The era of easy money is coming to an end: A strong economic backdrop is leading central banks to remove excessive monetary policy accommodation, at different speeds. The peak of liquidity looks to be behind us and this new environment may point to different market scenarios.
Time to rethink fixed income investing: Fixed income allocation remains key to diversifying the overall risk exposure of a balanced portfolio, especially at a time of rising market volatility. Five themes will, in our view, provide the tools for active bond investors to dynamically exploit opportunities in multiple sectors.
Embrace a global diversified approach as part of core fixed income allocation: A global approach may help investors to expand their opportunity set in search for alpha.
Complement the core fixed income allocation with goal-specific solutions: In a world in which a one-size-fits-all approach is no longer suitable, investors should build a core bond allocation based on their specific needs based on a diversified approach utilising active solutions to target specific objectives.
The end of easy money may point to different investment scenarios
Core fixed income allocation, usually comprising high-quality government and corporate bonds, has played a relevant role in diversified portfolios over the last few decades. In a 30-year bull market for bonds, this allocation has been a stable source of performance; it has, for a long time, provided attractive income and helped to limit the overall portfolio drawdowns. Investors now stand at a crossroads: changes in CB monetary stances are resulting in the end of the easy money era driven by excess market liquidity. While fixed income allocation remains key to diversifying overall risk exposure in a balanced portfolio, especially at a time of rising market volatility, we believe it is time for investors to rethink their investment approaches in order to deal with the possible scenarios ahead.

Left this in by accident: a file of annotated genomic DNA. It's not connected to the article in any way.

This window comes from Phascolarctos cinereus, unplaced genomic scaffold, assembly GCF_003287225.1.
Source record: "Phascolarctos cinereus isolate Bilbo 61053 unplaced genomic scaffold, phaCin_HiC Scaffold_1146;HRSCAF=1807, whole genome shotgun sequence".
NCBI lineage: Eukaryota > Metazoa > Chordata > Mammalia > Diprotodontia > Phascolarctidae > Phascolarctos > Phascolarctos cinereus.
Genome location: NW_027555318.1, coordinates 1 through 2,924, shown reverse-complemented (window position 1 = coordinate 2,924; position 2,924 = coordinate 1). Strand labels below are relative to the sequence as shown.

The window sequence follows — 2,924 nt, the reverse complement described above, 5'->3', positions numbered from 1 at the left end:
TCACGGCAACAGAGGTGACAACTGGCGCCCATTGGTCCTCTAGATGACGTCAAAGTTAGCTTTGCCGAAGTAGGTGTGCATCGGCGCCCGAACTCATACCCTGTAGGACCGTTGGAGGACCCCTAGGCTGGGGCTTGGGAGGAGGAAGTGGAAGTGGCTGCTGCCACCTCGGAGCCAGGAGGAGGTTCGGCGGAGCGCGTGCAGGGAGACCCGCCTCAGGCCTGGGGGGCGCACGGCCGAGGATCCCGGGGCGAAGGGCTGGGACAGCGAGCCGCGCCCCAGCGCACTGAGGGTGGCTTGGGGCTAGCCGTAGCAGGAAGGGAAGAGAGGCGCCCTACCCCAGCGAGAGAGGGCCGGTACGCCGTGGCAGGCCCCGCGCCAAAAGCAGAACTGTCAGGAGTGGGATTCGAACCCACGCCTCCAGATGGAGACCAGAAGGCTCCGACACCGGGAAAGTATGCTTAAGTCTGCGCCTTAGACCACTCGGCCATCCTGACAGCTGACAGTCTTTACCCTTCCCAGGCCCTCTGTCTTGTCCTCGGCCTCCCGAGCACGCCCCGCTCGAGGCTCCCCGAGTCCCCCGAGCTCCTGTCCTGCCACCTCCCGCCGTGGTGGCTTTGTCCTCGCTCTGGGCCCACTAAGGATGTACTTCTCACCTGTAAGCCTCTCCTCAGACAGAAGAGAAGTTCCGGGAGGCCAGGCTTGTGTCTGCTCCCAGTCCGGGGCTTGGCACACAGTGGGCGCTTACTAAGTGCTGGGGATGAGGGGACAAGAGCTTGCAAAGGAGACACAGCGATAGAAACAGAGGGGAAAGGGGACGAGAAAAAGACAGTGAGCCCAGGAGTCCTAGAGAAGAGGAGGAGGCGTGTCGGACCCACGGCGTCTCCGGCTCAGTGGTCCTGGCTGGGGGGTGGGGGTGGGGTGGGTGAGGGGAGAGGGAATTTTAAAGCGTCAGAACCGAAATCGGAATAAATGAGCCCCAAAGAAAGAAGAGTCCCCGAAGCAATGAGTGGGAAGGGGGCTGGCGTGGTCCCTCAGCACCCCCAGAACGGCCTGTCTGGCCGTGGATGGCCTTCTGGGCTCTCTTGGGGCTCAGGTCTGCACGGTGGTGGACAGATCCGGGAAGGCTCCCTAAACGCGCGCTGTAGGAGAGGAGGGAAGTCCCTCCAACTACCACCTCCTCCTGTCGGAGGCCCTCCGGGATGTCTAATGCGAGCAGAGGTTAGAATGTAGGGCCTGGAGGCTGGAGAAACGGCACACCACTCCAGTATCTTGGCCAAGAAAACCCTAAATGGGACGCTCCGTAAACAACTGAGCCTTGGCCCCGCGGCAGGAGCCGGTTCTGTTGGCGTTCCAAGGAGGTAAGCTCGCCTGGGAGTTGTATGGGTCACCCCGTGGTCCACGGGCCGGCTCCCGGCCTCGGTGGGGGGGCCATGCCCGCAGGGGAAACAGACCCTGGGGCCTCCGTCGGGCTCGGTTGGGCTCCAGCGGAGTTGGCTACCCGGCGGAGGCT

In a stronger growth environment, our base case is for a gradual rise in interest rates, which is healthy at this stage. We see at least two further Fed rate hikes in 2018, with the possibility of seeing more with pressure building on inflation. The European Central Bank, while keeping a more accommodative stance, will wind down the Public Sector Purchase Programme (PSPP) in 4Q18. The Bank of Japan will likely lift the 10Y target, proportional to the global yields level, and the unwinding of the negative interest rate policy could follow very closely. The Bank of England appears likely to raise rates once in 2018, as a consequence of higher inflation. This means that the peak of liquidity is behind us.
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